He walked into the hardware store realizing that he hadn’t been in a hardware store in years, maybe since childhood, and that the smell of bird seed and fertilizer reminded him of his older brother Zach. A year earlier he’d rarely thought about Zach, but now that he knew Zach’s story he often imagined the symptoms of the syndrome in his own body, as if he and Zach were recently-detached Siamese twins.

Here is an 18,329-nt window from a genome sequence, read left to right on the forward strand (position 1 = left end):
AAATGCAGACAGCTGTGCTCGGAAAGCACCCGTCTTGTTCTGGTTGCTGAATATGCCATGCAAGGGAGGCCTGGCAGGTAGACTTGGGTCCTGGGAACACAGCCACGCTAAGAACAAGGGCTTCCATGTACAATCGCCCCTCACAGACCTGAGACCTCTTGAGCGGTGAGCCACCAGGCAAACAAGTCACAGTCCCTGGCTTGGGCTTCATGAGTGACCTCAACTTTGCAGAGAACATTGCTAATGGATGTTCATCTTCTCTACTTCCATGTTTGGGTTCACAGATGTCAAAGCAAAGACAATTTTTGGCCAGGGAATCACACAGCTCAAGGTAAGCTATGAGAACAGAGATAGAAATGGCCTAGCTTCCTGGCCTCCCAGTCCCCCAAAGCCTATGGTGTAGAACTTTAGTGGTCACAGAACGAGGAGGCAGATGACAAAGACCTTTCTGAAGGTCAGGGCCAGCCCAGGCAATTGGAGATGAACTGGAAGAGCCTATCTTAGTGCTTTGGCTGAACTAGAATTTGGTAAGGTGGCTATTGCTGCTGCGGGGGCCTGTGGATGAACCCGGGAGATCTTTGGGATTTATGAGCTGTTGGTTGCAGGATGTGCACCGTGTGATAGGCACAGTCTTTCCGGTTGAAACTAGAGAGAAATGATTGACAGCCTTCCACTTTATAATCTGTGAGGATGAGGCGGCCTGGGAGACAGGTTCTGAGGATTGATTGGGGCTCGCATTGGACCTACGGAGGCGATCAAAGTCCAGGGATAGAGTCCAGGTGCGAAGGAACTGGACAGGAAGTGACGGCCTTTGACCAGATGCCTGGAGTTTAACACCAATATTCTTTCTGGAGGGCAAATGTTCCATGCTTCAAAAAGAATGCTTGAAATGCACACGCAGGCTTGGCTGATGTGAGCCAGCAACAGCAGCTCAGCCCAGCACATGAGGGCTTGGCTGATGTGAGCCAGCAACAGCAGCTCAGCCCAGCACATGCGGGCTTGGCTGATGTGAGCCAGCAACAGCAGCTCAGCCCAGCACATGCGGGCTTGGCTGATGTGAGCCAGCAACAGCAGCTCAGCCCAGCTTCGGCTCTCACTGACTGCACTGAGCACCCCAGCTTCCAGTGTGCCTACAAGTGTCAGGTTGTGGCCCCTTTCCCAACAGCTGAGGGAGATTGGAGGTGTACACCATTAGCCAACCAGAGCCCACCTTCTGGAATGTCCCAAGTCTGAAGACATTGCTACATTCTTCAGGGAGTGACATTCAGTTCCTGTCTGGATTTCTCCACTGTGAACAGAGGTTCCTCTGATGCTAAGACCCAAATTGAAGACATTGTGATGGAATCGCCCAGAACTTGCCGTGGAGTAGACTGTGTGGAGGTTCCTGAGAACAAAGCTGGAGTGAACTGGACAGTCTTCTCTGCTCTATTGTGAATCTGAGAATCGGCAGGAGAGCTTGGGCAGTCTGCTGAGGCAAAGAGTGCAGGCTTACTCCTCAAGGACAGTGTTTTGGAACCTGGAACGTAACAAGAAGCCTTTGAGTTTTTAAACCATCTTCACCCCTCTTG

He walked on and a parakeet perched on a coiled green garden hose (What was a parakeet doing loose in a hardware store?) faced him, head cocked. He nodded at the parakeet and an old woman beyond the parakeet nodded at him. The woman smiled and he smiled back as best he could, then walked on, past copper-colored rakes and shelves of clear plastic bags full of 1,000 lady bugs for $7.99, past green plastic watering cans (Zach once threw a steel watering can at him during a fight about who would be the first to use their father’s electric mower), and then he stopped (Zach had been first) beside a display of seed packets (like a greeting card display; he realized he could send Zach an Easter card). He told himself he would look at the packets for a few seconds only, the browsed through them, trying to absorb the brightness of their colors, noticing bachelor buttons (Zach, in the eyes of the surviving aunts who probably still met to celebrate Easter, was a bachelor: ha-ha), and he realized he hadn’t seen a bachelor button in at least twenty years, or, for that matter, “true” seeds (“Those big, wet things you see in sliced tomatoes have to die before they become true seeds”), and then he tried not to remember the February night Zach roused him after the lights were out—to discuss the Burpee seed catalog and carefully complete the order blank—and the March afternoon they were surprised by a box addressed to both of them (“Master,” both of them), and both of them collecting Styrofoam cups left over after the Easter celebration, where Aunt Bernice, who according to their father, had been courted by every boy in her neighborhood, sat widowed, bosom sagging, thighs gapped, talking until her breath ran out, only to tap her lungs and continue her sentences, some of them trailing off into Polish. Zach taught him how to dig dirt from between the cracks in the front sidewalk (“The best soil is whatever we can find that has never been used”), sift it into the cups, press two seeds into each cup (“More than two and they won’t have room”), water the soil gently (with tablespoons), leave the cups in the basement until Chicago grew warmer, line the cups on the inside sills of the two garage windows that faced east (“Will exhaust fumes kill the seeds, Zach? Will the tomatoes grow up sick? Are you sure? Are you sure? Are you sure?”), and forget about them until the evening their father walked into the house, late from work, the back yard surprisingly lit by the sun, and shouted, “Boys?”